What would you do if you owned an entire office building or campus? Or if you owned a convention center? Would you invite a bunch of customers or partners or employees to show up one day, have conversations, exchange cards, then shut the doors and turn off the lights and tell them they can come back tomorrow to browse around by themselves?
Of course you wouldn’t. You’d host events all the time. You’d always be available for questions and conversations.
I was chatting with our CEO the other day, prepping for an editorial interview. We were discussing a bit about why we’re here at 6Connex and why we both think there’s so much untapped potential in virtual environments.
We both agree it can be tough, sometimes, to get folks to think differently about virtual events, to help others see the potential we see. Then he said, “You already own the building.”
Virtual events started with the virtual tradeshow, out of necessity really, when travel budgets were slashed to the bone. They were successful enough that even when travel budgets resumed, companies continued to host virtual tradeshows. Sometimes in conjunction with a physical event, sometimes a brand new, online only program, but almost always with the tried and true model of an auditorium, a networking lounge and an exhibit hall with booths, live for a single day agenda of several webinar/webcast sessions, and then on-demand for 3 months.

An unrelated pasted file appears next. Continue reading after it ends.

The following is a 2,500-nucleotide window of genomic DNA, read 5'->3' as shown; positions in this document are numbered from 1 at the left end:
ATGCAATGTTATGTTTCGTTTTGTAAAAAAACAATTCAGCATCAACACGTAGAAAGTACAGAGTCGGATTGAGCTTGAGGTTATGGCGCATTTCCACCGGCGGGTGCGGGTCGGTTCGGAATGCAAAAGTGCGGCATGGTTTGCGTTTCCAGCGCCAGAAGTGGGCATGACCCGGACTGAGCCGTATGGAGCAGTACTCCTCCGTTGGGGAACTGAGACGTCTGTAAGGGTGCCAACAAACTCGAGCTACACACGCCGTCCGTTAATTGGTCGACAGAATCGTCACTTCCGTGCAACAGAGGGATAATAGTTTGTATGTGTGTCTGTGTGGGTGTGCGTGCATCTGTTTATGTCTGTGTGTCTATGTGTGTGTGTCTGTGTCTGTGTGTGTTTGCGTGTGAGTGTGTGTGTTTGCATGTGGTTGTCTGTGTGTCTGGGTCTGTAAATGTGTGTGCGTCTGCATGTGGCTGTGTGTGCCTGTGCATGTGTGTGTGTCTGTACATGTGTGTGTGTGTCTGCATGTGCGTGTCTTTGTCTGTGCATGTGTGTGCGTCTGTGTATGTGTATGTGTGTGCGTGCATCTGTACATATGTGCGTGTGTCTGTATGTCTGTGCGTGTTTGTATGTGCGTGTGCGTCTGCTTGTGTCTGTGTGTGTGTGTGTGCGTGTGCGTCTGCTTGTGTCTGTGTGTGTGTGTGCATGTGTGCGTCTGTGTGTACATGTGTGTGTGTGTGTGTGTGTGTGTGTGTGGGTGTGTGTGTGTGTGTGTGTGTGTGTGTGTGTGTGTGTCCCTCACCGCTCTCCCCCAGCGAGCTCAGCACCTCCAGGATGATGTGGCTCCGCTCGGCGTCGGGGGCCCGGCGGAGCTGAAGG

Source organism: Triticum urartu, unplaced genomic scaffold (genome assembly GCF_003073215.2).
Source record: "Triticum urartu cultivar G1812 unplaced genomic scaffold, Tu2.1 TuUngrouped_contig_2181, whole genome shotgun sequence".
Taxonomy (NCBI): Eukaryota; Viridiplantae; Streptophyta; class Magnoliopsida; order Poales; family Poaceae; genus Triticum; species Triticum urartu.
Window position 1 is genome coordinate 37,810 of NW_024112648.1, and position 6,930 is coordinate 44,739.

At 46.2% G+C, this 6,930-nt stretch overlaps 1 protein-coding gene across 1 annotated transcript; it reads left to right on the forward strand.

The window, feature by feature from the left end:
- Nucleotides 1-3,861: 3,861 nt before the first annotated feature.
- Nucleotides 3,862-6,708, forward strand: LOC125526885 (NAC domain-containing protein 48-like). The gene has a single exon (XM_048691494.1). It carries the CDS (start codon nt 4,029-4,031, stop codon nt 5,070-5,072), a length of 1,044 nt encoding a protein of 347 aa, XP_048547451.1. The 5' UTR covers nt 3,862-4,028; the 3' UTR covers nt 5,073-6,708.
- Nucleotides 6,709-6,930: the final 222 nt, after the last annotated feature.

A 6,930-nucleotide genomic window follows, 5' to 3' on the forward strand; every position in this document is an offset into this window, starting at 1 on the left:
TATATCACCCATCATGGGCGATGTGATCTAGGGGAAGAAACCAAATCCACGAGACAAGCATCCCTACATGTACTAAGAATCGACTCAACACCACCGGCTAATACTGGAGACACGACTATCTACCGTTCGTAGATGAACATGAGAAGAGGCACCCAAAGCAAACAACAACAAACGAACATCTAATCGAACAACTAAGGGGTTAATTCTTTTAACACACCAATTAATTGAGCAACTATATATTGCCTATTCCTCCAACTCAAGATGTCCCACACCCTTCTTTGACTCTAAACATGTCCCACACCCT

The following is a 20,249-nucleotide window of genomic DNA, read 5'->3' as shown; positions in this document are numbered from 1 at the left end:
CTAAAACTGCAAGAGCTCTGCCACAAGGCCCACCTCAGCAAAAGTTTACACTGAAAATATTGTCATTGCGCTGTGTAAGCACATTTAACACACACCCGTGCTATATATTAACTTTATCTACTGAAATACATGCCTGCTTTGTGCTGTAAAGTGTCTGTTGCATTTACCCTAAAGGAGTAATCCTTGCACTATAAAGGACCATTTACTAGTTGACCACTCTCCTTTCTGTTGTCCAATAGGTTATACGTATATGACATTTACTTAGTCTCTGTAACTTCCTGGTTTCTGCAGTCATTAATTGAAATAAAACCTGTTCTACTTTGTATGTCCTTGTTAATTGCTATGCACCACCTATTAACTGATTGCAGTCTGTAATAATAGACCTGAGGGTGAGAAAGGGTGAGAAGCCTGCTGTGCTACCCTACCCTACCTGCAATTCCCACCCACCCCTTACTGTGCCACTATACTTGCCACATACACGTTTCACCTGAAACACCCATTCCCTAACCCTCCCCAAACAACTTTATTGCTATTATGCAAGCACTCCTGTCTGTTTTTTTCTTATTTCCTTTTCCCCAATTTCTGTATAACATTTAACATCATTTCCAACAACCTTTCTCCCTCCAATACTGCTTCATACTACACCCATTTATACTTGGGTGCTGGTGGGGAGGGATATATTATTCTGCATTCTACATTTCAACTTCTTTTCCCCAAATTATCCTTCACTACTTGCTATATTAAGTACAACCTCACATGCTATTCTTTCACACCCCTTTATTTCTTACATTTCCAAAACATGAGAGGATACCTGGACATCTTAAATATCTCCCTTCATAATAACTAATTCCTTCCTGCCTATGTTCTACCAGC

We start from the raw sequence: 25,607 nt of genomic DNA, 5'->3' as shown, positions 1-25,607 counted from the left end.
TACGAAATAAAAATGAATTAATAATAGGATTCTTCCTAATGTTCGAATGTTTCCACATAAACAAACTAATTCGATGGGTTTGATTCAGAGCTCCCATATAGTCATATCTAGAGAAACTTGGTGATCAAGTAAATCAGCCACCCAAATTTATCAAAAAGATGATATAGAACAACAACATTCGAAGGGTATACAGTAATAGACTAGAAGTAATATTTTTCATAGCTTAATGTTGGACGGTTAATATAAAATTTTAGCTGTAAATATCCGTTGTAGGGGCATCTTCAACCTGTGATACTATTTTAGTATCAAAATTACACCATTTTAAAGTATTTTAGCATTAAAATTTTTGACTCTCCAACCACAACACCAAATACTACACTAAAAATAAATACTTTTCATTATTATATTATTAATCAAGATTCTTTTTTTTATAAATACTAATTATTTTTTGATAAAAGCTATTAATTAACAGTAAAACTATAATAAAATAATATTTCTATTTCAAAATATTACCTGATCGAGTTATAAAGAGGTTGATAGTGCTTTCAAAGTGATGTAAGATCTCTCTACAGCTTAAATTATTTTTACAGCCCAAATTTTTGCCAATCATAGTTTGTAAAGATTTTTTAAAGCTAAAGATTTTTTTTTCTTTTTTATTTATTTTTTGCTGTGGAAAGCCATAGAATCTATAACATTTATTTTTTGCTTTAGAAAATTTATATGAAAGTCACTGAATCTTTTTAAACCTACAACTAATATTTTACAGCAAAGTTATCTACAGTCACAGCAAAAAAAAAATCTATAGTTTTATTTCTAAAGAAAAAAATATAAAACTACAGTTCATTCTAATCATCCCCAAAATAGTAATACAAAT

Why is that still the prevailing the model? It’s a virtual environment. It can be used again and again and again.
At 6Connex, we provide access to a software license for a full 12 months, so in essence you own the building. You own the auditorium and the lounge and the exhibits, so you can use them as much as you like. More importantly, since you own the building, you can use the conference rooms and the offices and the break room and all the different floors.
Maybe you want to invite an audience to visit your building once a month, to watch a webinar on the latest product developments. Or maybe you want to host weekly chat sessions with technical experts. Or maybe you want to offer your strategic partners branded meeting rooms where they receive private briefings from executive leadership.
In a virtual environment, you can do all of that, and more. Any time you like. In any room. And since you own the building, it can reflect your look and feel, or even your actual corporate campus.
We think it’s time virtual events found a new model, in a virtual building you own. What do you think?